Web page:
Hydric regime in Mediterranean freshwater forested wetlands and their relationship with native and non-native forest cover

Resumen:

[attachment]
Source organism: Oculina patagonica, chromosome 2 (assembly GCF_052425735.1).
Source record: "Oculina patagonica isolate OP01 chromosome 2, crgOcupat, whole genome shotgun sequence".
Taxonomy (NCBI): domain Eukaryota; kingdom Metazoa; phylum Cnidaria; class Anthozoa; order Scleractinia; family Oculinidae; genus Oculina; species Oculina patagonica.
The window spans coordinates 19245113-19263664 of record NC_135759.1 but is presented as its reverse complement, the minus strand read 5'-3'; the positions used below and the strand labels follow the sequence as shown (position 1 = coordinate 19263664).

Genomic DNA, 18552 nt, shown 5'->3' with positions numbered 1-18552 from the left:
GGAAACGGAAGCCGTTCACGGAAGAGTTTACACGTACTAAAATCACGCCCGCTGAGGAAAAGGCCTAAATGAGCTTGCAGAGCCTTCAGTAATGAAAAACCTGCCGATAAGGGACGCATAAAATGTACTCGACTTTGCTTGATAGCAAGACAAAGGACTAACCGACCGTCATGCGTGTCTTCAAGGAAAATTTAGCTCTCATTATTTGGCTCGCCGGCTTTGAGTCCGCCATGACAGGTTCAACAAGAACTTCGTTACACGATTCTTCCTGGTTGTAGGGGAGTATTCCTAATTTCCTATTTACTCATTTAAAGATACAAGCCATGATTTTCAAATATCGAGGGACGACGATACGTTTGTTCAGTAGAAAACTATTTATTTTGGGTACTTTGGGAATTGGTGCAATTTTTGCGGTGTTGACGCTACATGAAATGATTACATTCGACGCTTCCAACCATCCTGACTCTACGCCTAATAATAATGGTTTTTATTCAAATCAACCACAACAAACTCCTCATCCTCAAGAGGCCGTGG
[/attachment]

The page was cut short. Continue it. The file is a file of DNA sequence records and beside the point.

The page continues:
In different Mediterranean zones (MZ) of the world, extensive areas of native forests have been replaced by forest plantations composed of non-native species that exceeded 264 million ha globally in 2010. In Chile, 80% of these plantations are distributed in the same zone where forested wetlands are dominant. Non-native forest plantations are inversely related to the quantity, distribution and availability of water resources. In this study, the characteristics of the water regime of the forested wetlands were assessed, and their relationship to non-native forest plantations and native forest cover was established. The results indicated that most forested wetlands present a significant decrease in both depth and water volume in the summer (p < 0.05), which is related to a decrease in rainfall. However, those wetlands with a higher percentage of non-native forest plantations in their basins (> 18%) presented a temporary water regime, unlike those in which native forest dominated (>21%), which presented a permanent water regime. Strong negative relations were registered (p < 0.05) among the percentage of forest plantation and water availability, minimum depth and minimum water volume. On the other hand, the percentage of native forest was positively related with the same variables (p < 0.05). This study presents a clear relationship between forest activity and water availability, especially during the summer, when the normal decline of the water resources in the wetlands worsens.

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